Date: Mon 31 Dec 2018
Source: Outbreak News [edited]
A 5-year-old boy died Saturday [29 Dec 2018] in a Santo Domingo hospital from rabies, the 4th such case of the year  in the Dominican Republic, according to an El Comercio report (computer translated).
The child, who entered the Robert Reid Cabral Children's Hospital 10 days ago, remained in an induced coma, and yesterday his condition began to worsen, presenting respiratory, cerebral, and cardiac failures, according to a hospital spokesman.
The boy was bitten by a dog on 19 Nov 2018 in Pedernales, in the southwest of the Dominican Republic, and 10 days later he was subjected to an anti-rabies vaccination scheme, receiving 4 doses.
This death follows a 6-year-old child who died on 14 Dec 2018.
[We do not know what kind of wound care this child received prior to getting the post exposure prophylaxis (PEP). Neither does this article tell us the location of the bite on the body. This article also does not mention rabies immunoglobulin (RIG).
We are sorry for the family and the loss of this child. Sadly, this is an example of the urgency and necessity to get medical attention very quickly.
According to the US Center for Disease Control (CDC),
- The rabies virus is transmitted through saliva or brain/nervous system tissue. You can only get rabies by coming in contact with these specific bodily excretions and tissues.
- It's important to remember that rabies is a medical urgency but not an emergency. Decisions should not be delayed.
- Wash any wounds immediately. One of the most effective ways to decrease the chance for infection is to wash the wound thoroughly with soap and water.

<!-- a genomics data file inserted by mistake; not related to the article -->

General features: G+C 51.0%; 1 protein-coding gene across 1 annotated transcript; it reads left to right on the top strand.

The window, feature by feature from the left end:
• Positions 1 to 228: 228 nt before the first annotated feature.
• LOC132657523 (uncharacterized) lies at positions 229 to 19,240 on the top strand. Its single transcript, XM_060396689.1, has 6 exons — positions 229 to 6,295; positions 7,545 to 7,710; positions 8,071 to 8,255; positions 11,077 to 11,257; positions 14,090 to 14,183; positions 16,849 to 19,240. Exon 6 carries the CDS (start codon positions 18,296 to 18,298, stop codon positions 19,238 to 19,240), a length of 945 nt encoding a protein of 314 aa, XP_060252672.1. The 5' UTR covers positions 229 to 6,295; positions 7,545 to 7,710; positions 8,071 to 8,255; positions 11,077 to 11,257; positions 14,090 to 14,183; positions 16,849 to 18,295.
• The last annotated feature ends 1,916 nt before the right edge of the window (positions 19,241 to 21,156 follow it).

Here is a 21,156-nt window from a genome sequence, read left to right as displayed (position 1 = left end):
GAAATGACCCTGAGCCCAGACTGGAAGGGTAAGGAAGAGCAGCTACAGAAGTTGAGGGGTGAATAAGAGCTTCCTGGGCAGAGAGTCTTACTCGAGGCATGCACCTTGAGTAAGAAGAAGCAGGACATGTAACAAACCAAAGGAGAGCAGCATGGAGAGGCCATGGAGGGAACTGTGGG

- See your doctor for attention for any trauma due to an animal attack before considering the need for rabies vaccination.
- Your doctor, possibly in consultation with your state or local health department, will decide if you need a rabies vaccination. Decisions to start vaccination, known as post exposure prophylaxis (PEP), will be based on your type of exposure and the animal you were exposed to, as well as laboratory and surveillance information for the geographic area where the exposure occurred.
- In the USA, post exposure prophylaxis consists of a regimen of one dose of immune globulin and 4 doses of rabies vaccine over a 14-day period. Rabies immune globulin and the 1st dose of rabies vaccine should be given by your healthcare provider as soon as possible after exposure. Additional doses or rabies vaccine should be given on days 3, 7, and 14 after the 1st vaccination. Current vaccines are relatively painless and are given in your arm, like a flu or tetanus vaccine (<https://www.cdc.gov/rabies/exposure/index.html
>). - ProMED Mod.TG]
Pedernales, Pedernales, Dominican Republic: